Dish Network is looking a bit chipped, if not actually cracked or even broken – and maybe Direct TV is poised to pick up all the pieces and put the second-place satellite TV provider back together again.
That’s the picture I’m seeing with Dish, which saw it’s shares drop by $2.20 – or 7% total – after telecom giant AT&T is deep-sixing an agreement to help resell Dish’s programming services this week. Dish’s stock price, trading around $27 per share today, is off from a 52-week high of $42.78.
The news from AT&T seems to be hiding a bigger story. After all, the severing of a mere marketing agreement is hardly cause to put Dish’s stock into crisis mode. Some Wall Street eggheads say that AT&T might have been trying to send a bigger message to Dish.
Lehman Brothers analyst Vijay Jayant told his company’s investors that AT&T's notice of termination does not necessarily mean that the company has not selected Dish as its satellite partner going forward. He said AT&T is "just protecting its option to switch, if it wants to, without a major delay."
That said, if AT&T does cut its ties with Dish completely, then look for a bigger slide in Dish’s stock price. Jayant says that Dish's new customer sign-ups will decline and its churn, or customer cancellations, to increase, if AT%T turns its back on Dish altogether.
That would be a “heavy blow” to Dish, according to Sanford Bernstein analyst Craig E. Moffett . He estimates that AT&T contributes as much as 15 percent of Dish's gross customer additions.
Kaufman Bros. analyst Todd Mitchell thinks that Dish is a likely buyout candidate for Direct TV, the number one satellite dish provider in the U.S. "Dish has likely lost AT&T for good, but it is not over until it's over," he said. "(But) if Dish loses AT&T, we think it is a safe bet that DirecTV gets it, effectively shutting Dish out of all but the small rural telcos," Mitchell said.
Others say that Dish has its work cut out for, no matter what AT&T does. Writes Dow Jones NewsWire, in a company profile on Dish Network, “The Englewood, Colo., satellite TV provider has played the role of punching bag for the rest of the video-service industry, as rival DirecTV Group Inc. (DTV), the cable providers and the telecommunications companies all ate away at its market share in the first quarter. For Dish to rebound, the company must improve its customer service and high-definition TV offering - lingering issues that have left it vulnerable. And it may need to entice AT&T with a better deal if it wants to keep the telecom giant.”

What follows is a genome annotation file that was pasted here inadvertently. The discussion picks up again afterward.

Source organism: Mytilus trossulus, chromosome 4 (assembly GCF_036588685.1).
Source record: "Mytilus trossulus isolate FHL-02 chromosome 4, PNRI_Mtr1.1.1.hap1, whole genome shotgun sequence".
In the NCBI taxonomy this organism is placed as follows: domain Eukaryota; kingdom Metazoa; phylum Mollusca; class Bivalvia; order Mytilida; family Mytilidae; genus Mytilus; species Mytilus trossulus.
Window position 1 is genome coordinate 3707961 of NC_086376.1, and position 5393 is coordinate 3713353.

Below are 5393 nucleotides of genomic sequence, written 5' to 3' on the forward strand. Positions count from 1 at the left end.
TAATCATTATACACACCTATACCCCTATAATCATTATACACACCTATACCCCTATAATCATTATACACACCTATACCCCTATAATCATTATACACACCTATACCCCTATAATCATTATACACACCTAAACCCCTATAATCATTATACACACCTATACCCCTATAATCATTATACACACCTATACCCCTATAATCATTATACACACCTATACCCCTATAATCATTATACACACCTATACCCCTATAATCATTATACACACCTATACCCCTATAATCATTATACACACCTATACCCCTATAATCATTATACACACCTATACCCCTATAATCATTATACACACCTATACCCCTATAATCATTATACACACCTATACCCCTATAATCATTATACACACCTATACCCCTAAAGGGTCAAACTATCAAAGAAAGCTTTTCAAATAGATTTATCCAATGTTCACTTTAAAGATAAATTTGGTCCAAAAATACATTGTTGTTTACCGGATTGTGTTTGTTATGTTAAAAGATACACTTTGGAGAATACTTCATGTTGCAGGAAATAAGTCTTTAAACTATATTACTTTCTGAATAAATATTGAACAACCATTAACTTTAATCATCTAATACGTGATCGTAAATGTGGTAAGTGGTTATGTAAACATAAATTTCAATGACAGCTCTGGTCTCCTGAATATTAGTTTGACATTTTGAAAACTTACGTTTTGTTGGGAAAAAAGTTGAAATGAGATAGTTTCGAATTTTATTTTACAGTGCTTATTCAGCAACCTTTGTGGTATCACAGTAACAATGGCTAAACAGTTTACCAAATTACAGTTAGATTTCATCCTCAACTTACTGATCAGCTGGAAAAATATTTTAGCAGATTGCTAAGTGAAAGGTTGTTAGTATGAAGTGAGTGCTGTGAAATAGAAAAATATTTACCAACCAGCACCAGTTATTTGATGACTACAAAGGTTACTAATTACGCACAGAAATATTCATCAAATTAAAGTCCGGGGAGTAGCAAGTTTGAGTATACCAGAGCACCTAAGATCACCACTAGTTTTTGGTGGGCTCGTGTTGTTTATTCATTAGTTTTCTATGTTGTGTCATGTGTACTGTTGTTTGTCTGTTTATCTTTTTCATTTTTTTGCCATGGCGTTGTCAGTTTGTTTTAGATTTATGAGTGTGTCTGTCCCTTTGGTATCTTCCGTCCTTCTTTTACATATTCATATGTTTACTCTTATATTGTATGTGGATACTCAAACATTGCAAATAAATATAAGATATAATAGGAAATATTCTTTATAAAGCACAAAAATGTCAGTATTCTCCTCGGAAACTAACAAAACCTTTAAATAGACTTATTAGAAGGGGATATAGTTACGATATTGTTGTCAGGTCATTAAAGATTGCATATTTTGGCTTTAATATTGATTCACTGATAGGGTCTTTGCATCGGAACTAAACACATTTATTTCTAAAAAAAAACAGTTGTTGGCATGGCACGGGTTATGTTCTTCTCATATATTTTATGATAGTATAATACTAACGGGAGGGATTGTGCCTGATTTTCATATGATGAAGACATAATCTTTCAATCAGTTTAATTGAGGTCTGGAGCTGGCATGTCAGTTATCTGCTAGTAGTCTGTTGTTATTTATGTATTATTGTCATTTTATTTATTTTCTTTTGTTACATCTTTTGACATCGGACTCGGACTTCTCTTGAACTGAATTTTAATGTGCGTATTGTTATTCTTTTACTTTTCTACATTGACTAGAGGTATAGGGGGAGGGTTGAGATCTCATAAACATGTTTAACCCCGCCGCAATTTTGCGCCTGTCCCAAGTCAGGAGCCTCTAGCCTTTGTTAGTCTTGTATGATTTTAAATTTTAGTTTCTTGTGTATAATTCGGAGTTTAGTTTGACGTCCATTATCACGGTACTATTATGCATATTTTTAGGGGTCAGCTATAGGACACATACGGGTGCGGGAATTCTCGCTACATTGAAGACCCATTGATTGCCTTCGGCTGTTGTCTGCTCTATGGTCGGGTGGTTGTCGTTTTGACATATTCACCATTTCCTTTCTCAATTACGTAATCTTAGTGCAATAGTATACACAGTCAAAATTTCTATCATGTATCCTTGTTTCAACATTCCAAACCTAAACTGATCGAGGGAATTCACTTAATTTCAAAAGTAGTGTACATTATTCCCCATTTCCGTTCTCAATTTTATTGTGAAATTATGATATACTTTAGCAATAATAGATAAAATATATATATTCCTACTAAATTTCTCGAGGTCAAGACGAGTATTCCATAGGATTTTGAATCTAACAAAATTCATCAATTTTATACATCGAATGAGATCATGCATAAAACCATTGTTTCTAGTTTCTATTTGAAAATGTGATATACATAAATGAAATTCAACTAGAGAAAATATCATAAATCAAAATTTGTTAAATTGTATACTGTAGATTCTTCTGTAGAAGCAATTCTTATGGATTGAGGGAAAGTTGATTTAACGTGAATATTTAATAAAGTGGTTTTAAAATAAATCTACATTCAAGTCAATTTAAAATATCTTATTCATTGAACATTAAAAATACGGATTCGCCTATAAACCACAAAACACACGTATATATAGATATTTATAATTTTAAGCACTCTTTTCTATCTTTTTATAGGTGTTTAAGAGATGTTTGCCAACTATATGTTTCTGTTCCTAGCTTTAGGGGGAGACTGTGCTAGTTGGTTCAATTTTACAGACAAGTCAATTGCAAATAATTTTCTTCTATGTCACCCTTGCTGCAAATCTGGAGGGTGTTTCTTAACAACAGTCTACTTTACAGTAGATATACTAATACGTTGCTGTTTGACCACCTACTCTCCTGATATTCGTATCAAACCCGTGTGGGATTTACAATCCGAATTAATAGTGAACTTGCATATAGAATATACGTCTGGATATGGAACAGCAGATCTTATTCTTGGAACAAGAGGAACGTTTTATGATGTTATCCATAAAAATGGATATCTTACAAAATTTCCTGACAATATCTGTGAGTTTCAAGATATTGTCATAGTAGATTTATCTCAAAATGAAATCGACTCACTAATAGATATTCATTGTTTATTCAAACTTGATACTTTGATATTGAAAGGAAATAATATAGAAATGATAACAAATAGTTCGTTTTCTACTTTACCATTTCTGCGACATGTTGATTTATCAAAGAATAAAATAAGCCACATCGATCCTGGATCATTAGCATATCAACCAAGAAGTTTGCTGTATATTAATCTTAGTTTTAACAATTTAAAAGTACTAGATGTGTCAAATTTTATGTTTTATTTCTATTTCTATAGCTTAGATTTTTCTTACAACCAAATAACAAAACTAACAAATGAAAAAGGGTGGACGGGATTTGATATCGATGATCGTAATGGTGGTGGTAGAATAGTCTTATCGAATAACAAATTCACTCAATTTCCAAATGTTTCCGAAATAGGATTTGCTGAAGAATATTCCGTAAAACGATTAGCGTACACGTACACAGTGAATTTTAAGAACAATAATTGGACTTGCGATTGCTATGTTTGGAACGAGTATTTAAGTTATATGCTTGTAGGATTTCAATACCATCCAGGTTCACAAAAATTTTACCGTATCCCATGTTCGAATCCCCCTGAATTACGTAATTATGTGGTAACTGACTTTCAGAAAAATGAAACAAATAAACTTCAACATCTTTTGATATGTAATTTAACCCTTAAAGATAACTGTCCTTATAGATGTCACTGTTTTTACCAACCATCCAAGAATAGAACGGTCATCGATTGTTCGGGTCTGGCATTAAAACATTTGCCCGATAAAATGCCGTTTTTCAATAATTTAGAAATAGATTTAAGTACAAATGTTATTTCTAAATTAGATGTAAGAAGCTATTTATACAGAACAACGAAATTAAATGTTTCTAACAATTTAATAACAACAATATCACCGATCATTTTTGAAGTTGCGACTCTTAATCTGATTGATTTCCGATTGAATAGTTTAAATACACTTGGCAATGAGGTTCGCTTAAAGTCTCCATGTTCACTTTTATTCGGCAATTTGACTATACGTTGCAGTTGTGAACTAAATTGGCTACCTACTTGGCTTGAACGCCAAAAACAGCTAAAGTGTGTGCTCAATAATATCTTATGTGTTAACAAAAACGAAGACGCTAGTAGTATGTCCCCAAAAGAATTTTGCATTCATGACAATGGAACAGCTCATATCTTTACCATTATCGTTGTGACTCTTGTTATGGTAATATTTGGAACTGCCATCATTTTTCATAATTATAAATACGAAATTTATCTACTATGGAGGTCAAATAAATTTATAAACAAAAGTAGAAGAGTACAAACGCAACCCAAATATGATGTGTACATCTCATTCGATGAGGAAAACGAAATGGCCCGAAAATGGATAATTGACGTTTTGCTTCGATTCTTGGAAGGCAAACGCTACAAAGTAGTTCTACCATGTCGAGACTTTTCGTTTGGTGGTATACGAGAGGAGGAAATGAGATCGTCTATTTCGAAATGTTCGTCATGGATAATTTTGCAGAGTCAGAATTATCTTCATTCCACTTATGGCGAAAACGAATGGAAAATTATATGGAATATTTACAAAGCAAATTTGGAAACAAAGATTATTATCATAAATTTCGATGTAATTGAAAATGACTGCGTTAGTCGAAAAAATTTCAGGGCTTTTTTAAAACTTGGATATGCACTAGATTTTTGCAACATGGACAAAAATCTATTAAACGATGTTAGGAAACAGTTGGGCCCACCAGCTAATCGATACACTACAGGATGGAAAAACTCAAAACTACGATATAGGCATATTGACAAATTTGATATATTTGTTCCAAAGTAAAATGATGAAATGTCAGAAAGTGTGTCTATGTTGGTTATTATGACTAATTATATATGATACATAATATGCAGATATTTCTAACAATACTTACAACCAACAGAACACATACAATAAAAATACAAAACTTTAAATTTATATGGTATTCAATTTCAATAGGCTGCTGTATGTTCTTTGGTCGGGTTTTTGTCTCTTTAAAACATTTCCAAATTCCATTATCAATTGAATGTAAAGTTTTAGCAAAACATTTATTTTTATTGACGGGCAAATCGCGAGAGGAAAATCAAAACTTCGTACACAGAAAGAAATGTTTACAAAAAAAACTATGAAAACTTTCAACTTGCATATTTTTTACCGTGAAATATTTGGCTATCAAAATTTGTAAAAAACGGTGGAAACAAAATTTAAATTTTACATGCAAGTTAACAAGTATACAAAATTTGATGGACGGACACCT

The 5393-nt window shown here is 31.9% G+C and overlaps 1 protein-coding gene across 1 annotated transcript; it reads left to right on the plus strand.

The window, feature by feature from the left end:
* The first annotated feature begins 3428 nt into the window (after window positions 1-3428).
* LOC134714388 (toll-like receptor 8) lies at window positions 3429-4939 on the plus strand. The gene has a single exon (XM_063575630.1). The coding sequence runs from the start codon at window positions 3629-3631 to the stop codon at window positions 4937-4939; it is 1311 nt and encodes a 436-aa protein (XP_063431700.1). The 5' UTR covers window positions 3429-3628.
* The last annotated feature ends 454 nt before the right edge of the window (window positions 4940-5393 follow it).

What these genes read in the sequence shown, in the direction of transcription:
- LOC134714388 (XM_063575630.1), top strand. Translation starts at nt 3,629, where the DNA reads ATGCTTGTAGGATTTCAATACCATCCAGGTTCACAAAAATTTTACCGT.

I doubt that AT&T will return to Dish if it does, in fact, decide to completely cut ties. There are just too many options out there for subscriber partnerships, including Comcast, Verizon, Cablevision, and, of course, Direct TV.
But AT&T hasn’t left yet. The word right now is that AT &T The telecom giant is looking to open negotiations with both Dish and Direct TV, and will likely pit the two against each other for the best offer. Says Dow Jones, “AT&T is believed to receive a one-time payment for each customer it adds to Dish's service. But Qwest Communications gets a monthly recurring revenue for its DirecTV customers, and AT&T is likely angling for similar terms.”
Consequently, it’s an uphill climb for Dish. It’s had a run of hard luck – an HDTV satellite shot into orbit last year and failed to hit its mark and the satellite was tagged as a “total loss. Customer service is also a nightmare at Dish, and the company has only added 35,000 new subscribers in the first quarter, compared to 310,000 new customers added in the same time frame in 2007.
So it’s fair to say that AT&T may hold Dish’s future in its hands. If it drops Dish, then the company’s only hope may be if Direct TV is there to catch it before it crashes completely.